Illicit substance use among adult males in Australia, 2013/14–2020/21
Ten to Men Insights #2 Report: Chapter 3
Brendan Quinn, Rebecca Jenkinson, Jennifer Prattley, Karlee O'Donnell, Clement Wong, Rukhsana Tajin, Bosco Rowland
Ten to Men
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Australia has one of the highest rates of illicit drug-related burden in the world. In 2018, 3% of total disease burden in Australia was attributed to illicit drug use. Use of illicit drugs is more common among Australian males than females. In 2019, an estimated 17.5% of Australian males aged 14 and above had used one of 12 illegal drugs in the past year, compared to 10.7% of females. National data also indicate that recent rises in the prevalence of use of certain drugs, such as cocaine, have been driven by increased usage rates among males.
Higher rates of drug use among males mean they experience more associated harms. In 2018, males experienced more than twice the total burden associated with illicit drug use than females aged up to 84 years. More specifically, research has shown that Australian males experience more than double the rate of disability-adjusted life years associated with drug use disorders than females, and a higher percentage die from unintentional drug-induced overdoses involving numerous drug types. Mental ill-health is also relatively common among Australian males who use drugs. In consideration of this, along with looking at illicit drug use, this chapter will also explore whether the use of cannabis - one of the most commonly used illicit drugs - is an effect on the experience of mental ill-health (specifically, experiencing depressive symptoms) over time.
The prospective design and representative nature of Ten to Men (TTM) affords novel opportunities to examine drug use patterns over time among a sample broadly reflective of Australian adult males. Furthermore, determining trajectories of drug use among certain population subgroups, and factors associated with the progression to - or maintenance of - more harmful patterns of use, could help in identifying optimal points in drug use cycles to intervene and interrupt transitions to more harmful use patterns.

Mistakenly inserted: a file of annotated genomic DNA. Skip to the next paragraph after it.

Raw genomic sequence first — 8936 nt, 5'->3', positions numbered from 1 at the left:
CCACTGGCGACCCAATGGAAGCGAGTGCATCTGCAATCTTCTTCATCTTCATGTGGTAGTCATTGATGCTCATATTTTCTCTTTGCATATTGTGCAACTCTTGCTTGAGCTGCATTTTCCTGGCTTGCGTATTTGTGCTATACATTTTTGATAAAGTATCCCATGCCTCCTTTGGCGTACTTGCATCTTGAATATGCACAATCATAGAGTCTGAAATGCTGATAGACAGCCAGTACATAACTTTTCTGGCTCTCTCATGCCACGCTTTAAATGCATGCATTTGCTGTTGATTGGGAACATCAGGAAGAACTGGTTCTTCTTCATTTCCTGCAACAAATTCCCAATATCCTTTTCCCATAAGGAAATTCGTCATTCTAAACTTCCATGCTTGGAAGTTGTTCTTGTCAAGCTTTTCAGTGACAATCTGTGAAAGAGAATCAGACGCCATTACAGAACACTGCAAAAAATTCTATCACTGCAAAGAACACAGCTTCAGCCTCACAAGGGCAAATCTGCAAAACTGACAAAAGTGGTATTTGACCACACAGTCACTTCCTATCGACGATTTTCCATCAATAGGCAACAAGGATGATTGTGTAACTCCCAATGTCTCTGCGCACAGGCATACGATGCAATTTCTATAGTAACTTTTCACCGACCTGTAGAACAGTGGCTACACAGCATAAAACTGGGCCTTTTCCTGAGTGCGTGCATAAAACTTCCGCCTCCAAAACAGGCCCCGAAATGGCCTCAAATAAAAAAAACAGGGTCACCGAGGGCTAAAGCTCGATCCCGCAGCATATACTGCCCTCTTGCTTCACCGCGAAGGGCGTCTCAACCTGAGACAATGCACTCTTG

This chapter aligns with Australia's current National Drug Strategy's priority relating to developing and sharing data, including the monitoring of existing and emerging drug issues to provide advice to health, law enforcement, education and social services sectors for informing individuals and the community regarding risky behaviours.
Prevalence of past-year cocaine use among adult Australian males rose significantly from 4% to 7% between 2013/14 and 2020/21. This change appeared to be driven by an increase in use among younger men (<35 years).
Prevalence of past-year cannabis, ecstasy and meth/amphetamine use remained relatively stable across the same time period among adult males at 17%, 3%-5% and 3%-4%, respectively.
Recent use of cocaine among Australian men was associated with younger age, living in major cities (vs non-metropolitan areas) and living in households with greater combined incomes.
Frequent (weekly or more) cannabis use was associated with higher average depressive symptoms, irrespective of age and related factors, when compared to men who reported no usage in the previous 12 months.
The authors of this Insights #2 report chapter are extremely grateful to the many individuals and organisations who contributed to its development, and who continue to support and assist in all aspects of the Ten to Men study. The Department of Health and Aged Care commissioned and continues to fund Ten to Men. The study’s Scientific Advisory and Community Reference Groups provide indispensable guidance and expert input. The University of Melbourne coordinated Waves 1 and 2 of Ten to Men, and Roy Morgan collected the data at both these time points. The Social Research Centre collected Wave 3 data. A multitude of AIFS staff members collectively work towards the goal of producing high-quality publications of Ten to Men findings. We would also especially like to thank every Ten to Men participant who has devoted their time and energy to completing study surveys at each data collection wave
Featured image: © GettyImages/zodebala
Jenkinson, R., O’Donnell, K., Prattley, J., Quinn, B., Rowland, B., Tajin, R., & Wong, C. (2022). Illicit substance use among adult males in Australia, 2013/14–2020/21. In B. Quinn, B. Rowland, & S. Martin (Eds.), Insights #2 report: Findings from Ten to Men – The Australian Longitudinal Study on Male Health 2013-21. Melbourne: Australian Institute of Family Studies.
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